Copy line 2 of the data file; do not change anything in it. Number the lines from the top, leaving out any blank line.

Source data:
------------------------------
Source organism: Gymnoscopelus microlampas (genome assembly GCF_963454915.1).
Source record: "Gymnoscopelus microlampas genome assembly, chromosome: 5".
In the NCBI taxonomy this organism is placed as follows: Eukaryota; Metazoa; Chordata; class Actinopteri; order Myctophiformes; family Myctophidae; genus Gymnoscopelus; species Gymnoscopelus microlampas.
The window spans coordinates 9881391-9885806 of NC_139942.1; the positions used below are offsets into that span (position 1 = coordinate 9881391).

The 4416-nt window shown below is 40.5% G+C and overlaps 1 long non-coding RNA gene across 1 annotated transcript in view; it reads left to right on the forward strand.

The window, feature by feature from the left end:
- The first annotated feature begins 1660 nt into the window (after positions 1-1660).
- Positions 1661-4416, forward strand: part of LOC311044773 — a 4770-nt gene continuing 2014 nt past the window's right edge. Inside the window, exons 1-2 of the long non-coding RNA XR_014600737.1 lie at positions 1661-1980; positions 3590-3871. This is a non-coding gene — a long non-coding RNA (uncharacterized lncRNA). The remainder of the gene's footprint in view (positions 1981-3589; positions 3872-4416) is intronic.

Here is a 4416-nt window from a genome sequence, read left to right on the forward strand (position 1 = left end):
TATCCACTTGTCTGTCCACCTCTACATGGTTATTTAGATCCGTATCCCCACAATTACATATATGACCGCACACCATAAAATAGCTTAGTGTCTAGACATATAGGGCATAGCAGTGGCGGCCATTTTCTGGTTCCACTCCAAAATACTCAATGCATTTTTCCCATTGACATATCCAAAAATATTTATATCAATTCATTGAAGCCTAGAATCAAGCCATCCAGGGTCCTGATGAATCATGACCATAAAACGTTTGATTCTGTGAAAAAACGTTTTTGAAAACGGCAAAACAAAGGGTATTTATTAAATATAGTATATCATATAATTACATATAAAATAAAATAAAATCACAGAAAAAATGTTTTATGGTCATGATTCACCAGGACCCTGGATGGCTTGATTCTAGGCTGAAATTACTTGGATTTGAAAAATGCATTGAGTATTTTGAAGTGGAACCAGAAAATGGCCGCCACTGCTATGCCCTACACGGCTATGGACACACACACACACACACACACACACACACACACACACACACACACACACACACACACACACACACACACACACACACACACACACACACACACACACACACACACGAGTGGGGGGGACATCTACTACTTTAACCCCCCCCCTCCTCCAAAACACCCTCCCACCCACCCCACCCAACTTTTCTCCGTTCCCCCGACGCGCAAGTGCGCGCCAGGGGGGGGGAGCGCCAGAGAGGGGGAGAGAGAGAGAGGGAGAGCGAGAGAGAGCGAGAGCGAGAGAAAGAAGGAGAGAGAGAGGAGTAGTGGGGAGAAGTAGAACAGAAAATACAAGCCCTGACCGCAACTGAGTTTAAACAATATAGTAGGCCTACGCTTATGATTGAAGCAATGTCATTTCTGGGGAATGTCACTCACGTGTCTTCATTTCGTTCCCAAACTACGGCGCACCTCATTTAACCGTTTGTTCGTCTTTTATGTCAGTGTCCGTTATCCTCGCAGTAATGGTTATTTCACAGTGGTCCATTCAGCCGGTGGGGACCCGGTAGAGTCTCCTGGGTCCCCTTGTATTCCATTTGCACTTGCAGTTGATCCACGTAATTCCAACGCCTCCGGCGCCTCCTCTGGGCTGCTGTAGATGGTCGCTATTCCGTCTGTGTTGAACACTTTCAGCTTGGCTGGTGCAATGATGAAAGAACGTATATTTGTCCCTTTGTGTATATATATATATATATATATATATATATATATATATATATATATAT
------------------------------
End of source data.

Source record: "Gymnoscopelus microlampas genome assembly, chromosome: 5".